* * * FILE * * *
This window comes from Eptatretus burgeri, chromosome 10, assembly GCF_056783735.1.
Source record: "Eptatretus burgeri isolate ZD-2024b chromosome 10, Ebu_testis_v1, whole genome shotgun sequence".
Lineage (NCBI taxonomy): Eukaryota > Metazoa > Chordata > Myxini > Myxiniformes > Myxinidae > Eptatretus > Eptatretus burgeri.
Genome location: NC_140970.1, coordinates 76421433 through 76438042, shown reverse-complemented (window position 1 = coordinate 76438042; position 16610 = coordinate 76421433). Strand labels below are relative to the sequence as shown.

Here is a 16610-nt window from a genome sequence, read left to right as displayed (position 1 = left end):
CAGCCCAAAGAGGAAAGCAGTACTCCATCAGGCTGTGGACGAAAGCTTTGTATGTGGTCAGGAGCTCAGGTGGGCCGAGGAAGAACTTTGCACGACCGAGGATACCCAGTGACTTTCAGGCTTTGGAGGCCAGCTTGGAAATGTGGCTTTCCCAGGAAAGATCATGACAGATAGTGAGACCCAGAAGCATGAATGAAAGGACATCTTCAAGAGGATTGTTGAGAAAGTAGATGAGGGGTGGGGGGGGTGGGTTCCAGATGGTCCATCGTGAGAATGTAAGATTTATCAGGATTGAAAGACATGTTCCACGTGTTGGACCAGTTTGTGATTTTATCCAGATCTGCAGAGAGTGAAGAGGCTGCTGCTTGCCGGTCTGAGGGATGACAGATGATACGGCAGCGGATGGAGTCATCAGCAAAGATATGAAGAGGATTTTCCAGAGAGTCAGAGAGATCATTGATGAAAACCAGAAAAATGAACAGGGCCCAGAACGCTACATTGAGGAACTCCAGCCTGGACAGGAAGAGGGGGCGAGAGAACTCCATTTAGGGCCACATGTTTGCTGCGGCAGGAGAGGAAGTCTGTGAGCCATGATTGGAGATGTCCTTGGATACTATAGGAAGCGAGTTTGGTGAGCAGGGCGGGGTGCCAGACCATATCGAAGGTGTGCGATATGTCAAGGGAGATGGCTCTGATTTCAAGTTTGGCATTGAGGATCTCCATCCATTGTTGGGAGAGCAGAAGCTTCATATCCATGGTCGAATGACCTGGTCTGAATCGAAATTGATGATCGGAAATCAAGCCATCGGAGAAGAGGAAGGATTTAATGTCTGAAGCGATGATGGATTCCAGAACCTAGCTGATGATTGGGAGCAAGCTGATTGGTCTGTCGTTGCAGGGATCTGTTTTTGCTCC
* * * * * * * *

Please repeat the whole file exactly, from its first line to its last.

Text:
This window comes from Eptatretus burgeri, chromosome 10, assembly GCF_056783735.1.
Source record: "Eptatretus burgeri isolate ZD-2024b chromosome 10, Ebu_testis_v1, whole genome shotgun sequence".
Lineage (NCBI taxonomy): Eukaryota > Metazoa > Chordata > Myxini > Myxiniformes > Myxinidae > Eptatretus > Eptatretus burgeri.
Genome location: NC_140970.1, coordinates 76421433 through 76438042, shown reverse-complemented (window position 1 = coordinate 76438042; position 16610 = coordinate 76421433). Strand labels below are relative to the sequence as shown.

Here is a 16610-nt window from a genome sequence, read left to right as displayed (position 1 = left end):
CAGCCCAAAGAGGAAAGCAGTACTCCATCAGGCTGTGGACGAAAGCTTTGTATGTGGTCAGGAGCTCAGGTGGGCCGAGGAAGAACTTTGCACGACCGAGGATACCCAGTGACTTTCAGGCTTTGGAGGCCAGCTTGGAAATGTGGCTTTCCCAGGAAAGATCATGACAGATAGTGAGACCCAGAAGCATGAATGAAAGGACATCTTCAAGAGGATTGTTGAGAAAGTAGATGAGGGGTGGGGGGGGTGGGTTCCAGATGGTCCATCGTGAGAATGTAAGATTTATCAGGATTGAAAGACATGTTCCACGTGTTGGACCAGTTTGTGATTTTATCCAGATCTGCAGAGAGTGAAGAGGCTGCTGCTTGCCGGTCTGAGGGATGACAGATGATACGGCAGCGGATGGAGTCATCAGCAAAGATATGAAGAGGATTTTCCAGAGAGTCAGAGAGATCATTGATGAAAACCAGAAAAATGAACAGGGCCCAGAACGCTACATTGAGGAACTCCAGCCTGGACAGGAAGAGGGGGCGAGAGAACTCCATTTAGGGCCACATGTTTGCTGCGGCAGGAGAGGAAGTCTGTGAGCCATGATTGGAGATGTCCTTGGATACTATAGGAAGCGAGTTTGGTGAGCAGGGCGGGGTGCCAGACCATATCGAAGGTGTGCGATATGTCAAGGGAGATGGCTCTGATTTCAAGTTTGGCATTGAGGATCTCCATCCATTGTTGGGAGAGCAGAAGCTTCATATCCATGGTCGAATGACCTGGTCTGAATCGAAATTGATGATCGGAAATCAAGCCATCGGAGAAGAGGAAGGATTTAATGTCTGAAGCGATGATGGATTCCAGAACCTAGCTGATGATTGGGAGCAAGCTGATTGGTCTGTCGTTGCAGGGATCTGTTTTTGCTCC